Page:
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Charity in funding plea for pupils with learning disabilities

Will the new education advisors help John Swinney find the answers he's looking for?
Will the new education advisors help John Swinney find the answers he's looking for?

Deputy First Minister John Swinney is being urged to make sure there is “adequate support and funding” to help school pupils who suffer from learning disabilities.

The charity ENABLE Scotland made the plea as Mr Swinney carried out his first engagements since taking over the role of Education Secretary in Nicola Sturgeon’s cabinet reshuffle.

He visited his former secondary school – Forrester High in Edinburgh – after closing the attainment gap was made the Scottish Government’s “top priority” by the First Minister.

ENABLE Scotland welcomed that but stressed the need for more action to help the 15,000 pupils across Scotland with learning disabilities, most of whom are taught in mainstream schools.

The charity is urging Mr Swinney to “listen to the reality of life at school for young people who have learning disabilities” and to make sure a review of the presumption that youngsters with additional needs will be taught in mainstream schools has the needs of those pupils at its heart.

Jan Savage, ENABLE Scotland’s director of campaigns and external affairs, said: “The new guidance must be underpinned by adequate support and funding for delivery.

“We know many teachers and local authorities are working under an austerity umbrella with additional support needs staff being cut by 10% since 2010.

“Scotland cannot continue to cut support services for young people with learning disabilities and deliver on its promises to give them the best possible future.

“The presumption to mainstream, as current guidelines promotes, does not always mean inclusion. Simply being present in the classroom doesn’t mean being included.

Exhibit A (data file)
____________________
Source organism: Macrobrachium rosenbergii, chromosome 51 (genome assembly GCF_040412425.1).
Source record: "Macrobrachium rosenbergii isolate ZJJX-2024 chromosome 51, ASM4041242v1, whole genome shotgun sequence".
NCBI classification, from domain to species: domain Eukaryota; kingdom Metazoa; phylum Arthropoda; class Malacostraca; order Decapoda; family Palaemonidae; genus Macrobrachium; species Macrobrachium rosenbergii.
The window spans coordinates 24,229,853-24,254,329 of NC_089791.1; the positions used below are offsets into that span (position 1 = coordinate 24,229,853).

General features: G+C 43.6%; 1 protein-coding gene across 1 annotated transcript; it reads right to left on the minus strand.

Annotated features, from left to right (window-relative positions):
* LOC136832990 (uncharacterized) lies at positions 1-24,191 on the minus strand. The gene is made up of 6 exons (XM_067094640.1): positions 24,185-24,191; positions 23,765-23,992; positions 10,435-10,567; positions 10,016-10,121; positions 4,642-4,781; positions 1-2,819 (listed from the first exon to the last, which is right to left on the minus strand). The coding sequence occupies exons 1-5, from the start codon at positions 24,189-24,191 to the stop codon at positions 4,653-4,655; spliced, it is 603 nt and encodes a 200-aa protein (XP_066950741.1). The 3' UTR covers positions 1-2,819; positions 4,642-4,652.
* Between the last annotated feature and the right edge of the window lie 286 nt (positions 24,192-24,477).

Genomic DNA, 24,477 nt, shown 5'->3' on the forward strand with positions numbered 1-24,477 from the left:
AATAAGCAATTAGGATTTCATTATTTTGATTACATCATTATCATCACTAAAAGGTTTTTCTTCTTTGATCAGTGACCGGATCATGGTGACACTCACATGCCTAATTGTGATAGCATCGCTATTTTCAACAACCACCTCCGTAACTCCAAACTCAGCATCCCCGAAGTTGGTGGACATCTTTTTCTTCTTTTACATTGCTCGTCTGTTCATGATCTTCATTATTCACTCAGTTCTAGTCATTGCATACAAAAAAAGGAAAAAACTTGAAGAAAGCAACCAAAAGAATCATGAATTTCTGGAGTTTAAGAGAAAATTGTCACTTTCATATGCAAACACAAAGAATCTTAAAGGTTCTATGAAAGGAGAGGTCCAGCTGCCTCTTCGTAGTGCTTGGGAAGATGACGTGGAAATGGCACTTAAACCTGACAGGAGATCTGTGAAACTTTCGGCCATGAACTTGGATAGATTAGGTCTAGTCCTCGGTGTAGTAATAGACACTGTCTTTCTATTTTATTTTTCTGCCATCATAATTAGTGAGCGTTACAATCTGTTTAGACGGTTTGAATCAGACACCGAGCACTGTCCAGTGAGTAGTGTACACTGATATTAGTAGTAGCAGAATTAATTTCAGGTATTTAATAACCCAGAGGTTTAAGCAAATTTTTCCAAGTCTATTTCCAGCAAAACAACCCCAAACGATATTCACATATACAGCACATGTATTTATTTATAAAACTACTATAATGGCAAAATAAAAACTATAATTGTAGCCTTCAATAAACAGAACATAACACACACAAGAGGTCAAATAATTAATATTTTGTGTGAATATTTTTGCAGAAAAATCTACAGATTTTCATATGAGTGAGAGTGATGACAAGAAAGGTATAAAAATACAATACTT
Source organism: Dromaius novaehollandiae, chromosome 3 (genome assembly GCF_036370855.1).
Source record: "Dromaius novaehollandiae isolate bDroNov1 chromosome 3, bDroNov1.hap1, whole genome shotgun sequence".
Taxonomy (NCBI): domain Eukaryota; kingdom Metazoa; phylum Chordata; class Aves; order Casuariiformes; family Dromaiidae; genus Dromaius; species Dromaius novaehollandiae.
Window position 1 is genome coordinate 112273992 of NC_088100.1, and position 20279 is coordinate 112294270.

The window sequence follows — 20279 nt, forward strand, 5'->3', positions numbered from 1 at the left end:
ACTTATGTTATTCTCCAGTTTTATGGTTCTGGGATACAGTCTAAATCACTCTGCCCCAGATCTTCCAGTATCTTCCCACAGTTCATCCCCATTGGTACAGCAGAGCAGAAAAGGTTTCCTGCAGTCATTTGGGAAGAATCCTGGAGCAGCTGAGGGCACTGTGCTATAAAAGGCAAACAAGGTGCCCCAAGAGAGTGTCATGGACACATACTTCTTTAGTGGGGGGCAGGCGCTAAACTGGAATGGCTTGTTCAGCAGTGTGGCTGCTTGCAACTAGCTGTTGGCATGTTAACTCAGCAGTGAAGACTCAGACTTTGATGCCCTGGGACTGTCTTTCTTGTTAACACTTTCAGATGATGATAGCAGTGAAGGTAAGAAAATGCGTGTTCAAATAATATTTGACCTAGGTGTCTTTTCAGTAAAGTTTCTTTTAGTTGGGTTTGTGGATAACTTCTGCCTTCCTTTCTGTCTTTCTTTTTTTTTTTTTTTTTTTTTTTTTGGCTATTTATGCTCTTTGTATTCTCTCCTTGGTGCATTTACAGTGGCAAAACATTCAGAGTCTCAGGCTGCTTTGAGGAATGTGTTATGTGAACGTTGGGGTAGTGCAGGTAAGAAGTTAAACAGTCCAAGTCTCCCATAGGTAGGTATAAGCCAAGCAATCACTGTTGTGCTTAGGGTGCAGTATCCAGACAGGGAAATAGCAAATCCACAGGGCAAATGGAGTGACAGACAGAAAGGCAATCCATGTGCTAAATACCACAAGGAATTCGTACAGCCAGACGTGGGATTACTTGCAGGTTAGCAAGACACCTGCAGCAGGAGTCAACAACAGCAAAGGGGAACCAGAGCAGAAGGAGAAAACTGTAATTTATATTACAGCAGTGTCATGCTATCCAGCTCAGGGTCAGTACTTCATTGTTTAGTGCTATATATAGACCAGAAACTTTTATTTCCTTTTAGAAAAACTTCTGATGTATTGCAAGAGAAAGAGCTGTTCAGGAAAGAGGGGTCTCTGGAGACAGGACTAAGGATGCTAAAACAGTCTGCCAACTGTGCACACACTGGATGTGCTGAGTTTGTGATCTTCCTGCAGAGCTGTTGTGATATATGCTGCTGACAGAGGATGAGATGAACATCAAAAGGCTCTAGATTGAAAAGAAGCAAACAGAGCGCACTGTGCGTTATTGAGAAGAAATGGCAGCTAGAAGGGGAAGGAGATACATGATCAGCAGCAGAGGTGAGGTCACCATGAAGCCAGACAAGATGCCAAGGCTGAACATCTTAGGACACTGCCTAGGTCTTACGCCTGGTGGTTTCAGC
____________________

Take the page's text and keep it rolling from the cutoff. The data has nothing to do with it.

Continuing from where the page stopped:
“Too many children and young people with learning disabilities are being excluded by friends and peers, by the curriculum and classrooms, and from opportunities and activities that make up the spectrum of school life.

“We look forward to working with John Swinney in his new role and the first thing we are asking him to do is listen to the reality of life at school for young people who have learning disabilities.”

Mr Swinney said: “Giving every child in Scotland an excellent education and improving prospects for all our young people is at the heart of the Scottish Government’s priorities this term.

“Allocating the Deputy First Minister the role of Education Secretary demonstrates the significance that the First Minister attaches to this issue.

“Our children and young people must be given the best possible start in life and I am determined to drive forward this agenda every day that I hold this office.”

A Scottish Government spokeswoman said: “We will always listen to the views of all young people, including those young people with learning disabilities, to help ensure they get the support they need to succeed.

“That is why, last year, Education Scotland established Inclusion Ambassadors in local authorities across Scotland

“These young people will represent their authority in a range of events and discussions on inclusion.

“We continue to work with partners in local authorities to share best practice and have seen the attainment of pupils with ASN improve in recent years.”

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